aiding/assisting law enforcement in the discovery, analysis, presentation and preservation of digital evidence of probative value.”44

In September 2007, NIJ announced the addition of four Technology Centers of Excellence to serve as resources within their respective technology focus areas by providing technology assistance to law enforcement personnel as well as by working with technology developers and users to test and evaluate equipment in operational environments. In addition, NIJ set aside $5 million for grants to support the development of forensic science standards at NIST.45

Federal Bureau of Investigation (FBI)

The FBI Laboratory also receives roughly $33 million per year for its own research. To set priorities, the laboratory consults with its own staff and with working-level scientists in the SWGs they support.

The FBI’s Counterterrorism and Forensic Science Research Unit “provides technical leadership/advancement of counterterrorism and forensic sciences for the FBI as well as for state and local law enforcement agencies through the development and validation of new technologies/techniques by both internal and outsourced research efforts and through advanced scientific training in specialized forensic procedures.”46 It fulfills its research mission through two core programs.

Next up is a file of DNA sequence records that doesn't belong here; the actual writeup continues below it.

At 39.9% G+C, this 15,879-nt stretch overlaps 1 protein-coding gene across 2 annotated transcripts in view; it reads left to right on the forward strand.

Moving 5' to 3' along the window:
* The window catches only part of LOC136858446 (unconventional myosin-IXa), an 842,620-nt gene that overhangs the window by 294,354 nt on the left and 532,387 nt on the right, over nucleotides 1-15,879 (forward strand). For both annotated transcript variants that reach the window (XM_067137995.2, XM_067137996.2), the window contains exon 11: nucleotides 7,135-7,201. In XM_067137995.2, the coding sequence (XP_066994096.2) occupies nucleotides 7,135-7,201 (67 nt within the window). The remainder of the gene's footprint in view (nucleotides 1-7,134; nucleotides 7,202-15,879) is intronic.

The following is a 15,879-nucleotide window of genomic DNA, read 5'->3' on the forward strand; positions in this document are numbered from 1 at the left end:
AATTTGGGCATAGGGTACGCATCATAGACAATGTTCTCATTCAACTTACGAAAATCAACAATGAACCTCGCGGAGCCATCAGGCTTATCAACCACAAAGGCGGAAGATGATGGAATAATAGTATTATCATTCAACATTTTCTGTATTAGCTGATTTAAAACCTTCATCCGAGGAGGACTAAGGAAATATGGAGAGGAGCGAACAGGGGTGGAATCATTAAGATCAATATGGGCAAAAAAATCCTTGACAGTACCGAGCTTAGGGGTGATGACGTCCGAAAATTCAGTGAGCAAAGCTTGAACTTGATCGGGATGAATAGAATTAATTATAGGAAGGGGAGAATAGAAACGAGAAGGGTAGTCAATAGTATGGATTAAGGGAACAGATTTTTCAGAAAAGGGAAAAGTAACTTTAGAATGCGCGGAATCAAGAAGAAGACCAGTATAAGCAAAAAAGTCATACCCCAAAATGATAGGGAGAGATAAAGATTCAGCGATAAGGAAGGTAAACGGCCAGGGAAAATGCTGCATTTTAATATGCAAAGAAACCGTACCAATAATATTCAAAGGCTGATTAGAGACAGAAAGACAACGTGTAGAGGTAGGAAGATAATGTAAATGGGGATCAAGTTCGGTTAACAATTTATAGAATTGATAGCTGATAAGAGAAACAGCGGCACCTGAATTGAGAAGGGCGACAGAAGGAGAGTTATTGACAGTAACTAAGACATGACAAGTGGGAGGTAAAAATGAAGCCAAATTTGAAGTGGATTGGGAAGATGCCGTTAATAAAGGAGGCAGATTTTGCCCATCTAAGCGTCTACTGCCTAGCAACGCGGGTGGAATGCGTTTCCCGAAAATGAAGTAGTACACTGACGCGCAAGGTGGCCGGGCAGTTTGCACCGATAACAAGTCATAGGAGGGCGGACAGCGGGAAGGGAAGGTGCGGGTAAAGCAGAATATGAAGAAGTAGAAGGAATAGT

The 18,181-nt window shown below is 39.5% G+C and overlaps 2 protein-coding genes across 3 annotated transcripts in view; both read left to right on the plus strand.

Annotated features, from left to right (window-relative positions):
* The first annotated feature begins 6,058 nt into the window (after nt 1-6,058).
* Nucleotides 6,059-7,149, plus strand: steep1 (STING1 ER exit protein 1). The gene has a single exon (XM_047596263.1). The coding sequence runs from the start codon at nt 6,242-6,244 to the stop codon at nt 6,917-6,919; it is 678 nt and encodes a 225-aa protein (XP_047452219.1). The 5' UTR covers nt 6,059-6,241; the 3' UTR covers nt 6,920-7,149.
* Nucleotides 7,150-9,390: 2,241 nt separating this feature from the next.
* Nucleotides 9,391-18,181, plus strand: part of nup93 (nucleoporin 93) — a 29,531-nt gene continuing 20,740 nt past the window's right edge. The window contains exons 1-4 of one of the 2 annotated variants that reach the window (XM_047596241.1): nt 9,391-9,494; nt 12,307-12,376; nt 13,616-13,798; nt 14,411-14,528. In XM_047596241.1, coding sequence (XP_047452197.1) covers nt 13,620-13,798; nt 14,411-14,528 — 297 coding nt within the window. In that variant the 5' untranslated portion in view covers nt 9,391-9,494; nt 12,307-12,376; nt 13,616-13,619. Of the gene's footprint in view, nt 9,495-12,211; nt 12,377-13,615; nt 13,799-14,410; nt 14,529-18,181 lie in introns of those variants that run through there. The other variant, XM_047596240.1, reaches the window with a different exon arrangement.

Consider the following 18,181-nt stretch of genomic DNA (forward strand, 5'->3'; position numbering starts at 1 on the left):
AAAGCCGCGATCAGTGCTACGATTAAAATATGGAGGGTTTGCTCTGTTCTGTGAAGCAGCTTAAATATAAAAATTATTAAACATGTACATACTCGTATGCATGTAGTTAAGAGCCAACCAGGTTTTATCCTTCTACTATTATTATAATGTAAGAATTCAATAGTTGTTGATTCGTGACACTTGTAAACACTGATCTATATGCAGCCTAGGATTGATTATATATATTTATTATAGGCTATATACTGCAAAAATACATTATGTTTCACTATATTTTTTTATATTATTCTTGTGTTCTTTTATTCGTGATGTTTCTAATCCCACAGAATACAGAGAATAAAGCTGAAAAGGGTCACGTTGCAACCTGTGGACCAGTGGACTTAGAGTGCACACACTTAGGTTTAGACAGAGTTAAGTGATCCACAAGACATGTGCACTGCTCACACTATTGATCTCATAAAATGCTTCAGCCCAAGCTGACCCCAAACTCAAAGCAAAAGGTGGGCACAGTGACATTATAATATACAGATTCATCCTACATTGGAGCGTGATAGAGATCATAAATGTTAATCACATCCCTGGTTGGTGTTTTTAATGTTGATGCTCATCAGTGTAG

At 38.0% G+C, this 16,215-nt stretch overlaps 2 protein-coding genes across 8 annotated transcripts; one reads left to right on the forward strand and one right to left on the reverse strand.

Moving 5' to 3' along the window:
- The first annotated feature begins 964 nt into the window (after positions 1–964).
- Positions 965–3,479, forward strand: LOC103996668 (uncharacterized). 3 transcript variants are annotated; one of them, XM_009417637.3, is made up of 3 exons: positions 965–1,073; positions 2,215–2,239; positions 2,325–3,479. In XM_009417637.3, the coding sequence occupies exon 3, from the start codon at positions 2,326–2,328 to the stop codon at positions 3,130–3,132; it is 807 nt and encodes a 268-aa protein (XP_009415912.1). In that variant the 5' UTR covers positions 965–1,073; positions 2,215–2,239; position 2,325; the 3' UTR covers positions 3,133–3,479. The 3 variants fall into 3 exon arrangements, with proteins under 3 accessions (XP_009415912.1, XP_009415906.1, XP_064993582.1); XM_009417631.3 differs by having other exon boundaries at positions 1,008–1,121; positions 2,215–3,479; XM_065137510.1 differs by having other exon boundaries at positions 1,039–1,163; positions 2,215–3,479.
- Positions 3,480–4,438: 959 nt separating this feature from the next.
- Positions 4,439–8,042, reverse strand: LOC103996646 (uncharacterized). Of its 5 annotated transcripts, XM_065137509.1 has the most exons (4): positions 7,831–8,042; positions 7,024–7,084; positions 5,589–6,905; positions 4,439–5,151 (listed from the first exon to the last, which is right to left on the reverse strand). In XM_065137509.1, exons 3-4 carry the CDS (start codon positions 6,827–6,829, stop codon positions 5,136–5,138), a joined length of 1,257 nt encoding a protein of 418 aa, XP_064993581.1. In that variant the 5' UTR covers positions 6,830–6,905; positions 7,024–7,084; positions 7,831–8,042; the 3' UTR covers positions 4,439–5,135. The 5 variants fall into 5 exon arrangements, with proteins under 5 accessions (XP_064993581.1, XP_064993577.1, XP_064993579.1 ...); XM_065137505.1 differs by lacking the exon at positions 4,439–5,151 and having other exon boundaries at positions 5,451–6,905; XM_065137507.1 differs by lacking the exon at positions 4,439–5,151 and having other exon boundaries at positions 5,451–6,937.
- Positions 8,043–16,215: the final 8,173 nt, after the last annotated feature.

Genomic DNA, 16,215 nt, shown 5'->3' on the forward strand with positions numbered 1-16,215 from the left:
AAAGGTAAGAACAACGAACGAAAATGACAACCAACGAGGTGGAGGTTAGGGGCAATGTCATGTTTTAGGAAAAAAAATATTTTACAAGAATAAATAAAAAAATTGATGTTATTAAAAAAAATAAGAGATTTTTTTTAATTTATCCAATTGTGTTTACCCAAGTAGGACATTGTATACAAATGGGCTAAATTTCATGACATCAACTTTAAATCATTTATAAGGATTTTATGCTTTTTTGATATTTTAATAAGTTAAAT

The Research and Development Program creates and coordinates the development of new forensic techniques, instrumentation, and protocols for FBI Laboratory units to use in terrorism and violent crime cases. The program focuses its efforts in the areas of DNA analysis, trace organic chemical analysis, toxicology, explosives, fingerprints, drug and materials analysis (e.g., paints, tapes, inks, glass, and metals), database development, anthropology, microbial forensics, and field instrumentation. The committee was told that the program publishes some of its results in scientific journals. The Research Partnership Program transfers new forensic technologies and procedures to case-working examiners at state and local crime laboratories through collaborative studies and implements SWG-defined protocols and national forensic databases. Workshops include those involving the use of an automotive carpet fiber database, messenger RNA (mRNA) profiling of human semen, the visualization and identification of pepper spray on evidentiary materials, 1-step purification of DNA from different matrices, and the permanence of friction ridge skin detail.




J. Morgan, Deputy Director for Science and Technology, NIJ. Presentation to the committee. January 25, 2007.



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